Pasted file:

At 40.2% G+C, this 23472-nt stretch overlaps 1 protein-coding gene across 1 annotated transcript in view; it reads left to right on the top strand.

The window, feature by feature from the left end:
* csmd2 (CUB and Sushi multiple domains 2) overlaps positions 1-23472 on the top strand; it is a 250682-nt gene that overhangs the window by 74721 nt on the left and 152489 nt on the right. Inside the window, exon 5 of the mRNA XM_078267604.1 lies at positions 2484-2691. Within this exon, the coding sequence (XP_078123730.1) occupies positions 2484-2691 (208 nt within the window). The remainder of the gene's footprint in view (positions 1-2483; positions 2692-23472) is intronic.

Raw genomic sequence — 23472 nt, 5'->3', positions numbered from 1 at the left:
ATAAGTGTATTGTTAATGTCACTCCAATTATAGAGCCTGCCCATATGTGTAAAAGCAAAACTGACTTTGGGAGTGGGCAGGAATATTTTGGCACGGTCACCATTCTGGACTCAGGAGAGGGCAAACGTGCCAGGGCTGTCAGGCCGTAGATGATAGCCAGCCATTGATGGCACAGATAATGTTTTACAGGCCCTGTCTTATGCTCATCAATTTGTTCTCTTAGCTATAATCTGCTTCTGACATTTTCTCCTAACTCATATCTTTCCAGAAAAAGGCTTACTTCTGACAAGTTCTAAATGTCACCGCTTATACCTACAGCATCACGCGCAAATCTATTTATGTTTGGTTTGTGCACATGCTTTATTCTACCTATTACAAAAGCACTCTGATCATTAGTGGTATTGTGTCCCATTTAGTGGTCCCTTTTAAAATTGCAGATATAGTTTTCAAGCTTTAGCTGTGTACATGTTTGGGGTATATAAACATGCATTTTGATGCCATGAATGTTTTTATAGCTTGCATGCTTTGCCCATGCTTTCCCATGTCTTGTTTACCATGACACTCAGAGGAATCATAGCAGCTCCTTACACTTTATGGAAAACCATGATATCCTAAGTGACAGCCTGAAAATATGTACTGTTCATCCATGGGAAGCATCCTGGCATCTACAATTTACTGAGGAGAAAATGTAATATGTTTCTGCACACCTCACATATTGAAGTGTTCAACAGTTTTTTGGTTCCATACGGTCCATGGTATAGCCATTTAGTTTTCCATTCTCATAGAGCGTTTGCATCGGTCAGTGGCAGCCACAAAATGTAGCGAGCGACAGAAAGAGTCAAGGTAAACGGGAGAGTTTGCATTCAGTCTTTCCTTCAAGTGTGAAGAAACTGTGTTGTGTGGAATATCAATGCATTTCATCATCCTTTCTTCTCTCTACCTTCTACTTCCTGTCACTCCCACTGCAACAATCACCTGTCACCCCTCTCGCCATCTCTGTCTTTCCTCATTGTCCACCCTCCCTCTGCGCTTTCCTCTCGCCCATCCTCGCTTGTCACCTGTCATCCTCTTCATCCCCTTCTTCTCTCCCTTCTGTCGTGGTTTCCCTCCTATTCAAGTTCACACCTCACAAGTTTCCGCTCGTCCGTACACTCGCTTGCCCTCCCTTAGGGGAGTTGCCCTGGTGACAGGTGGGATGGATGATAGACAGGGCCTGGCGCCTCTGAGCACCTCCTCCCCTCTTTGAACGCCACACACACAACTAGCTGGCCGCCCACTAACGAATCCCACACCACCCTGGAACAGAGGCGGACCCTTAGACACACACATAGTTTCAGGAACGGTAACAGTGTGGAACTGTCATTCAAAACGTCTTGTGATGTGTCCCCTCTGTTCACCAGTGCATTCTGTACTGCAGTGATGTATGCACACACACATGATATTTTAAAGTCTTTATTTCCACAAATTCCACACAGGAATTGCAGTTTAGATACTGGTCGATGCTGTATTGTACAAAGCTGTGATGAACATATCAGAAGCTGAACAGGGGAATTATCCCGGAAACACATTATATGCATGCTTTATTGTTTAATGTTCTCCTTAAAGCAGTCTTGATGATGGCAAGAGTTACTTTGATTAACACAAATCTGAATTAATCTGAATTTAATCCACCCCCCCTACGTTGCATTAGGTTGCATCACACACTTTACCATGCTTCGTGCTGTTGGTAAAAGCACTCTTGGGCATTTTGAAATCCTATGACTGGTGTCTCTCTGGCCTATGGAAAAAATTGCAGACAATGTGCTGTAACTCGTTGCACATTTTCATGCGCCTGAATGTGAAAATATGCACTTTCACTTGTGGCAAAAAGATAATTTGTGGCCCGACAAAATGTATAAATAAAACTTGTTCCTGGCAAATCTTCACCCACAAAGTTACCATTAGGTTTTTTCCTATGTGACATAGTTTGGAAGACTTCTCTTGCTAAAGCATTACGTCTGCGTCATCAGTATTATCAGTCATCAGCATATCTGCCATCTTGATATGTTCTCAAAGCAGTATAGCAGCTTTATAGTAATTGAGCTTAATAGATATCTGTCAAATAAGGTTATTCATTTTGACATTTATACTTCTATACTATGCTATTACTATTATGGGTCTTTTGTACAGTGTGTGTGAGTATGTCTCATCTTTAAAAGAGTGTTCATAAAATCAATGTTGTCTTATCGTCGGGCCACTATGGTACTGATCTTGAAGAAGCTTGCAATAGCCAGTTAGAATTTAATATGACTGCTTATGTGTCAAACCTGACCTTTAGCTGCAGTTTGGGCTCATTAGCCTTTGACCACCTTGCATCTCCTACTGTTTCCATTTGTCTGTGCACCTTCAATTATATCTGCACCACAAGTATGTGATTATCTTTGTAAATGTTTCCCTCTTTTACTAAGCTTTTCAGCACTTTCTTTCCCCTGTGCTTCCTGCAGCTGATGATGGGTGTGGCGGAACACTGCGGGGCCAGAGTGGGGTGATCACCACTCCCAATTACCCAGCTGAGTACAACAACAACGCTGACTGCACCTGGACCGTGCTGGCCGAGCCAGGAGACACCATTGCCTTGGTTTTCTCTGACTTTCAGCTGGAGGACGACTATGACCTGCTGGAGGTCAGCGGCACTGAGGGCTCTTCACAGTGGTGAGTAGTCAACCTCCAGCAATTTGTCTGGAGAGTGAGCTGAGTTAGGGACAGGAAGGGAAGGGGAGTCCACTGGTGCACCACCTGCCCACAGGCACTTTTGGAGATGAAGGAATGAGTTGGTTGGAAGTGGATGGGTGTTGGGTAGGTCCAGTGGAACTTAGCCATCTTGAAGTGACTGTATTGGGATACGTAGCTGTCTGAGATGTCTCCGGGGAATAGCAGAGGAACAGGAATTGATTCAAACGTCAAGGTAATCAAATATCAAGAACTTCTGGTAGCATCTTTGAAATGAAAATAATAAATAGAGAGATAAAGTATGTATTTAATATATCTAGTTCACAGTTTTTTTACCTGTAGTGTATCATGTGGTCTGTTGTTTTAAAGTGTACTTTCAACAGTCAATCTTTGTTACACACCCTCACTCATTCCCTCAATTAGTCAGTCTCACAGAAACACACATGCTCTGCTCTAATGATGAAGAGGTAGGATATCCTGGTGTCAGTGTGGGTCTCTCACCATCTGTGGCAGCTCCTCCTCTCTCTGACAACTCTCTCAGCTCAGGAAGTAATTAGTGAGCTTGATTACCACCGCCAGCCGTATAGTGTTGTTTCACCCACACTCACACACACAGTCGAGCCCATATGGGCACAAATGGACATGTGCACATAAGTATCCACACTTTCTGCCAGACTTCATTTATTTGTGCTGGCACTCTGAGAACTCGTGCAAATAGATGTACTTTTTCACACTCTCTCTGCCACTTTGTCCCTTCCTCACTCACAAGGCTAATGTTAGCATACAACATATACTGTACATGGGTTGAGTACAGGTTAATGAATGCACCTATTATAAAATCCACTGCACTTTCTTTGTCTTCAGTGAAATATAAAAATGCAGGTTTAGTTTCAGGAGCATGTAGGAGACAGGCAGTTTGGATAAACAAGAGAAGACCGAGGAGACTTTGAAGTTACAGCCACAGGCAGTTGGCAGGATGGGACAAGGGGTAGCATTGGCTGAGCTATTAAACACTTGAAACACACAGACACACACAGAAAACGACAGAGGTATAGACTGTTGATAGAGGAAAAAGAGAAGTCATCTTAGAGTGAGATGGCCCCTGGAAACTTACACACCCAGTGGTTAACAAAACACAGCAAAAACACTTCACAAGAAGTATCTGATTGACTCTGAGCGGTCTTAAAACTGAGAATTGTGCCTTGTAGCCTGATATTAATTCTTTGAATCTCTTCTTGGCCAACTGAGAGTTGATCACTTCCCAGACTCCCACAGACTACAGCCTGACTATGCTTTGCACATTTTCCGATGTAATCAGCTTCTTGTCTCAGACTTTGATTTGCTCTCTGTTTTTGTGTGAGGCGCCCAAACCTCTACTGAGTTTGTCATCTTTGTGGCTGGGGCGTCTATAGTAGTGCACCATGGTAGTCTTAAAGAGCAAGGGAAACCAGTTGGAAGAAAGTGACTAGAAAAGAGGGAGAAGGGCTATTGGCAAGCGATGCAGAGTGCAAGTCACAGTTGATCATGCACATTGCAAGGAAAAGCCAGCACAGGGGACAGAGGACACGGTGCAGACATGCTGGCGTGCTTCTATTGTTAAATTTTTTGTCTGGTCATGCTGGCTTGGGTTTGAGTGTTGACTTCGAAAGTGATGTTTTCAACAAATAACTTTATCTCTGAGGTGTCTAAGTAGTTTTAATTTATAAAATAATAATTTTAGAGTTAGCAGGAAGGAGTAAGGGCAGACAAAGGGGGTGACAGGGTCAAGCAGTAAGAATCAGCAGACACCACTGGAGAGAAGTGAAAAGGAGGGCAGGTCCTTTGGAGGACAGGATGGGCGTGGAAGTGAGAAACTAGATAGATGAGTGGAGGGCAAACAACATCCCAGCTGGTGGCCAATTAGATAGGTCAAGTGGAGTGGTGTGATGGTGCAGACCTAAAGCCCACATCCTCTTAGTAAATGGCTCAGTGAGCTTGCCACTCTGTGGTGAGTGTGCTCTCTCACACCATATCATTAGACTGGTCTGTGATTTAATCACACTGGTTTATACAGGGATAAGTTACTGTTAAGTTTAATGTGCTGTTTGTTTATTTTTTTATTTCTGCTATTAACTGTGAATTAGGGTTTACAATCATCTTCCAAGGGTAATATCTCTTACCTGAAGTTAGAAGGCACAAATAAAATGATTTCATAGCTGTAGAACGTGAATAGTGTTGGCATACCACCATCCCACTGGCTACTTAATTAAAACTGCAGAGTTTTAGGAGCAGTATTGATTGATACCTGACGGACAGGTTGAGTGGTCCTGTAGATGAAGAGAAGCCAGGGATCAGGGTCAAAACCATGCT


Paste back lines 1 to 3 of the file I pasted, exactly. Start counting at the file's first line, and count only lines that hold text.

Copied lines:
At 40.2% G+C, this 23472-nt stretch overlaps 1 protein-coding gene across 1 annotated transcript in view; it reads left to right on the top strand.

The window, feature by feature from the left end:
* csmd2 (CUB and Sushi multiple domains 2) overlaps positions 1-23472 on the top strand; it is a 250682-nt gene that overhangs the window by 74721 nt on the left and 152489 nt on the right. Inside the window, exon 5 of the mRNA XM_078267604.1 lies at positions 2484-2691. Within this exon, the coding sequence (XP_078123730.1) occupies positions 2484-2691 (208 nt within the window). The remainder of the gene's footprint in view (positions 1-2483; positions 2692-23472) is intronic.